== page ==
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Difference between quote data and trade data?


#1

When testing a model for trading I was advised by a trader to use “trade data” and not “quote data”. What is the difference?


#2

“Quote Data” usually means top-of-book bid/ask data. (Also called BBO=best bid/offer, TOB, inside market, etc.) But more generally it can also mean all the current resting orders sitting on the book at any given time. These are limit orders that are less competitive than ones at the top-of-book.

“Trade Data” means the record of trades that were actually transacted.

Depending on your market/asset class, it can be advantageous to use one or the other or both. For example, in FX, the BBO data is usually what you get… in fact it’s very rare to find trade data in FX. And most charting packages will show only the bid, or only the offer. This makes sense if the trading venue is a dealing-desk type broker who charges a fixed spread: you always can compute the offer if you know the bid, and vice-versa.

But if your spread can change a lot, you may want to look at both the bid and the offer. This occurs in FX if you have an ECN type broker, and it definitely happens in futures markets. Usually the bid/ask spreads are widest just before a major announcement, or during off-hours. At such time you might want to avoid placing a market order.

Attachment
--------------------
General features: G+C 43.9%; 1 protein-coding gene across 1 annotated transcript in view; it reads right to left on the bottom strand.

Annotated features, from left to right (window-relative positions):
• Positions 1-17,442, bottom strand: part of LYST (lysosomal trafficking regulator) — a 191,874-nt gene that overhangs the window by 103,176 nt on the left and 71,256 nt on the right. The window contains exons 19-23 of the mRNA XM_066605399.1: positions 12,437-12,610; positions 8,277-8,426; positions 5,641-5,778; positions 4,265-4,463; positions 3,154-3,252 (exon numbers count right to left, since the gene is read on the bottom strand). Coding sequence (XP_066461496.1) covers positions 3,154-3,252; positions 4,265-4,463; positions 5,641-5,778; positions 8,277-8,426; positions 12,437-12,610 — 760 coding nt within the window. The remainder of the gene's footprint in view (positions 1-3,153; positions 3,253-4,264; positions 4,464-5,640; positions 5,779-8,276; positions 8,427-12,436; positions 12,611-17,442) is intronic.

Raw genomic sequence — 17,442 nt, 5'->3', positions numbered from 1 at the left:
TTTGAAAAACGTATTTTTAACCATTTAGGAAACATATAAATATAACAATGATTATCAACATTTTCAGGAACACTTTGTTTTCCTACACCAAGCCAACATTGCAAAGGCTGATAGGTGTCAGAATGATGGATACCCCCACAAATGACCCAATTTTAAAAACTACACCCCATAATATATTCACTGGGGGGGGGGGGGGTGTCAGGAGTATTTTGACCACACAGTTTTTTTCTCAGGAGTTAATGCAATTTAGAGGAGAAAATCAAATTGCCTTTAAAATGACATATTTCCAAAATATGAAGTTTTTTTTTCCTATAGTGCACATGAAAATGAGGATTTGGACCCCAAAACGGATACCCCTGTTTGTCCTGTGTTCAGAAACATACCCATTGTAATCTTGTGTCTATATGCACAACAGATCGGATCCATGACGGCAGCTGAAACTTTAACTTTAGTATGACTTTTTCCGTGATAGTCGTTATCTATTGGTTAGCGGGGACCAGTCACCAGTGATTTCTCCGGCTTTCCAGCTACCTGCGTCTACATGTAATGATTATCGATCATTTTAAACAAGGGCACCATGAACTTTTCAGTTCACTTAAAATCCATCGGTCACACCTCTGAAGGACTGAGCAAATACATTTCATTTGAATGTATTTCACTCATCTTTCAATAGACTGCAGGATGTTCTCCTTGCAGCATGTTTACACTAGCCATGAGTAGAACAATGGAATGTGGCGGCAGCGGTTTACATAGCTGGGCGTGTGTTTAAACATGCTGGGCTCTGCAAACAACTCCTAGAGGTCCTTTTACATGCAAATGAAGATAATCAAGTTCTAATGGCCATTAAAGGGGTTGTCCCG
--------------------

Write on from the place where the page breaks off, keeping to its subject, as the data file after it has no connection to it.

In futures markets, I find it useful to compute most indicators from trades, and to use bid/offer data to filter out entry signals that will cost me a lot of bid/ask spread. And there are some indicators that take both into account… for example looking at how often the trades are occurring at/near the bid rather than at/near the ask is one way to try to predict a near-term move down or up.

Also, I like to do backtests on bid/offer data to get a realistic picture of my trade costs. It depends a lot on your trading platform, and what kind of fill models it offers. When I write my own backtests (in MATLAB for example) I’m able to create my own custom fill model that looks at the bid/ask price and quantity to estimate my “true” trade cost.

But one caveat here is to make sure your historical trades and quotes are synchronized. I’ve seen data (even sourced directly from the exchange!) in which the timestamps for the quotes were on a different clock than the timestamps for the trades. I was shocked. And I had to develop a way to sync up the historical data so I could do proper backtests.

As always, you have to consider the type of strategy you are trying to develop, and the factors that will make it win or lose, then decide what kind of data you need to use. And of course you have to look at your own skillset and budget to decide what is doable. You may just need to take what the platform gives you, and develop a strategy that will fit within its constraints. Or you may have the budget/skills/time to start top-down and build exactly what you think you need.


#3

A monetary citation alludes to particular market information identifying with a security or item. While the term quote particularly alludes to the offer cost or solicit cost from an instrument, it might be all the more blandly used to identify with the last value which the security exchanged at (“last deal”). This may allude to both trade exchanged and over-the-counter monetary instruments.